I was all set to write a post summarizing the current state of affairs in southern Somalia, looking at the invasions by Kenya and Ethiopia as well as the current struggles going on within the Transitional Federal Government. But it turns out that the Christian Science Monitor and The Guardian have already turned out excellent summaries of the situation. I refer you to their pieces.
The two pieces raise similar concerns, though The Guardian is decidedly more pessimistic.
With more and more African Union countries sending peacekeeping troops to Somalia, and with the militant group Al Shabab clearly on the retreat, it might appear that Somalia’s future is finally starting to look bright.
Bright is too strong a word, of course. Much of Somalia remains in the grip of a famine. Its coastline is a haven for pirates, smugglers, and criminal gangs. Military incursions by Kenya and Ethiopia will almost inevitably take a heavy toll among civilians as they fight groups like Al Shabab. And the Somali government, responsible for creating a stable, workable society after the militant groups are defeated, seems barely able to carry on a conversation with itself without getting into a fistfight.
Yet after years of neglect, Somalia is finally getting international attention, and the flurry of diplomatic and military activities does provide some hope that Somalia may finally pull itself out of a 20-year period of civil war, anarchy, and dysfunction.
Even if al-Shabaab is defeated by the posse of armies hunting it, the TFG is in no position to unite a country shattered by war and famine. It is riven with clan rivalries. Far from supporting reconciliation, President Sharif and Sharif Hassan have undermined it. An estimated $2bn, one-third of the country’s GDP, comes in through hawala or small money transfers, and yet $100m in remittances from the US are imperilledbecause of government rules blocking the funding of terrorist groups. Around 250,000 Somalis are still affected by the famine, but the money cannot get through. This is the quintessential failed state, whose failure foreign armies, militant fighters and venal politicians appear hellbent on continuing.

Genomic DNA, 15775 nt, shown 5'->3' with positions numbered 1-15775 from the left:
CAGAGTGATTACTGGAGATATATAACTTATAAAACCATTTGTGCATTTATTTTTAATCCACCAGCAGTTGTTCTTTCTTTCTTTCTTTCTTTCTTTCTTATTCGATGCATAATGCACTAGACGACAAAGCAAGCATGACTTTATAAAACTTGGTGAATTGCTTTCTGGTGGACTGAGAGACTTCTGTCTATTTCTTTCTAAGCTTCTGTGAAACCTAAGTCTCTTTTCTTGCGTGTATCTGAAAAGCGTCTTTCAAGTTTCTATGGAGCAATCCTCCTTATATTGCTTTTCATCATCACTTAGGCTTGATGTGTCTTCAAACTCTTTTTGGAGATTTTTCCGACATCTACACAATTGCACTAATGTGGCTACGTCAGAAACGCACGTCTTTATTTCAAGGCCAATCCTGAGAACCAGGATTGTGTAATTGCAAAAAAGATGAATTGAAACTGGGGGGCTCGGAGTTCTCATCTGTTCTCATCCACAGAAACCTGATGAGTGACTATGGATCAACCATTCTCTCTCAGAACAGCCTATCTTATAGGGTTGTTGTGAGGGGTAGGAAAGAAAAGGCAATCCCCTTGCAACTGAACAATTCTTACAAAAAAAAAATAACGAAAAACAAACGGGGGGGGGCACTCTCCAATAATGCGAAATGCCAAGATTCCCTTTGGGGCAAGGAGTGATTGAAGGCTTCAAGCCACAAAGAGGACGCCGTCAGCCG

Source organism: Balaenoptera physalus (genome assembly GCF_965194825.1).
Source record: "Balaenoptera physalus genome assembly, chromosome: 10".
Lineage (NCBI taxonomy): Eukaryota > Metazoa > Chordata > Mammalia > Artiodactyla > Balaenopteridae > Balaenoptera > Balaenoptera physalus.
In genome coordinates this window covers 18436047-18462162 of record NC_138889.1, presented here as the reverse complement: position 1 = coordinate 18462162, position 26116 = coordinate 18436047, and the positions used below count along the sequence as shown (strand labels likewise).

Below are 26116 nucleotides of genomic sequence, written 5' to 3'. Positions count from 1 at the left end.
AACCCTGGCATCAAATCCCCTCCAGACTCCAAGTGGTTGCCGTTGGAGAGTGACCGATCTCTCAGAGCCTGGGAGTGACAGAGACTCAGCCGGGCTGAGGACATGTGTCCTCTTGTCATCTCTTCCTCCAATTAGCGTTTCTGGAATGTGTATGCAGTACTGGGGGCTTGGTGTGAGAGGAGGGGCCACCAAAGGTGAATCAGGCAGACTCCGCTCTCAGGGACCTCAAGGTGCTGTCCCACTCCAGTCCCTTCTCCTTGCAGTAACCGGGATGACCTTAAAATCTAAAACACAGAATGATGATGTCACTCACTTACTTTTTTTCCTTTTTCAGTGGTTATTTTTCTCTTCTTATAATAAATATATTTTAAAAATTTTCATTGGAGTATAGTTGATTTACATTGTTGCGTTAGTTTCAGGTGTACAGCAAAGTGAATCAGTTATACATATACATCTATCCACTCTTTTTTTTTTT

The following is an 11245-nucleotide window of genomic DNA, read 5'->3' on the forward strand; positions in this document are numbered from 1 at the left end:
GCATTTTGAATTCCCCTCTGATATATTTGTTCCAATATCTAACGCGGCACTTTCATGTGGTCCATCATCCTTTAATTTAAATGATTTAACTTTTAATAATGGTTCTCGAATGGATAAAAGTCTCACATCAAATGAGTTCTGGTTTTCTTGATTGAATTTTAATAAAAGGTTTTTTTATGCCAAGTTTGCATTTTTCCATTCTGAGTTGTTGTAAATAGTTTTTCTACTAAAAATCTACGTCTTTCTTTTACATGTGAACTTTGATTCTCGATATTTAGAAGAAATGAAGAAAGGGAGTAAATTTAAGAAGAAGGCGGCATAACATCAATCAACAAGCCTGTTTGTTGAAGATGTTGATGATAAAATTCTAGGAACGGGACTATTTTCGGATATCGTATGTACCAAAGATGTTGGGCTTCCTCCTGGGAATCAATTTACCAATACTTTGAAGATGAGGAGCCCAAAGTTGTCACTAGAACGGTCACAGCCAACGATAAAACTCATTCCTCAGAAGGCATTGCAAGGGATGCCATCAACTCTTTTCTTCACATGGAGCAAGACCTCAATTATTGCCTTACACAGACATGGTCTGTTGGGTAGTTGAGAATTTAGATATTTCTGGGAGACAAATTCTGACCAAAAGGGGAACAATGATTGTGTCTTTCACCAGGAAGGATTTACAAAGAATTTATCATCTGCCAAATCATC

Both pieces are well worth reading in full.
For a look at how the war in Somalia is affecting the region, I would recommend this piece by The East African, which reports that “the war in Somalia has led to closer intelligence collaboration between Burundi, Djibouti, Kenya and Uganda that is thought to have thwarted plans by the Al Shabaab militia to launch terror attacks in the region over Christmas and New Year holidays.” Even if the military situation in southern Somalia settles back into stalemate, or the TFG proves incapable of governing, the current conflict could strengthen military and intelligence partnerships in East Africa as a whole. It will be interesting to see whether tighter linkages in this domain bring the countries of the region closer together in other areas as well.